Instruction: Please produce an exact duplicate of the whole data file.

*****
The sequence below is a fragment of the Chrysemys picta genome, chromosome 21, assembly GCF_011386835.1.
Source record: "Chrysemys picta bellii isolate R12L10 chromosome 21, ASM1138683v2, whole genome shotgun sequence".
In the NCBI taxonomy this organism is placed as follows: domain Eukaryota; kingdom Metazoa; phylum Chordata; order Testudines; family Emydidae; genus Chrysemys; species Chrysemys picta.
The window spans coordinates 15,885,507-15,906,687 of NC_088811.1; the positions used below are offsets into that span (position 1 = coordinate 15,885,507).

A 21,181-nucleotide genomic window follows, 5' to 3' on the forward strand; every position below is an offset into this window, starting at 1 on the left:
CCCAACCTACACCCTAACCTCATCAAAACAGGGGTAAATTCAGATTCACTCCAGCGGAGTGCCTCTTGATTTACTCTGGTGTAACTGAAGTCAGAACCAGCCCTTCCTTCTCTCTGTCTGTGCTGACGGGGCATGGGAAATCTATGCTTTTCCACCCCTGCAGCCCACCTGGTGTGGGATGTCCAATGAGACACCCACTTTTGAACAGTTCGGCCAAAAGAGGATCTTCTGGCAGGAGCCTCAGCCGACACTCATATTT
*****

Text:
The sequence below is a fragment of the Chrysemys picta genome, chromosome 21, assembly GCF_011386835.1.
Source record: "Chrysemys picta bellii isolate R12L10 chromosome 21, ASM1138683v2, whole genome shotgun sequence".
In the NCBI taxonomy this organism is placed as follows: domain Eukaryota; kingdom Metazoa; phylum Chordata; order Testudines; family Emydidae; genus Chrysemys; species Chrysemys picta.
The window spans coordinates 15,885,507-15,906,687 of NC_088811.1; the positions used below are offsets into that span (position 1 = coordinate 15,885,507).

A 21,181-nucleotide genomic window follows, 5' to 3' on the forward strand; every position below is an offset into this window, starting at 1 on the left:
CCCAACCTACACCCTAACCTCATCAAAACAGGGGTAAATTCAGATTCACTCCAGCGGAGTGCCTCTTGATTTACTCTGGTGTAACTGAAGTCAGAACCAGCCCTTCCTTCTCTCTGTCTGTGCTGACGGGGCATGGGAAATCTATGCTTTTCCACCCCTGCAGCCCACCTGGTGTGGGATGTCCAATGAGACACCCACTTTTGAACAGTTCGGCCAAAAGAGGATCTTCTGGCAGGAGCCTCAGCCGACACTCATATTT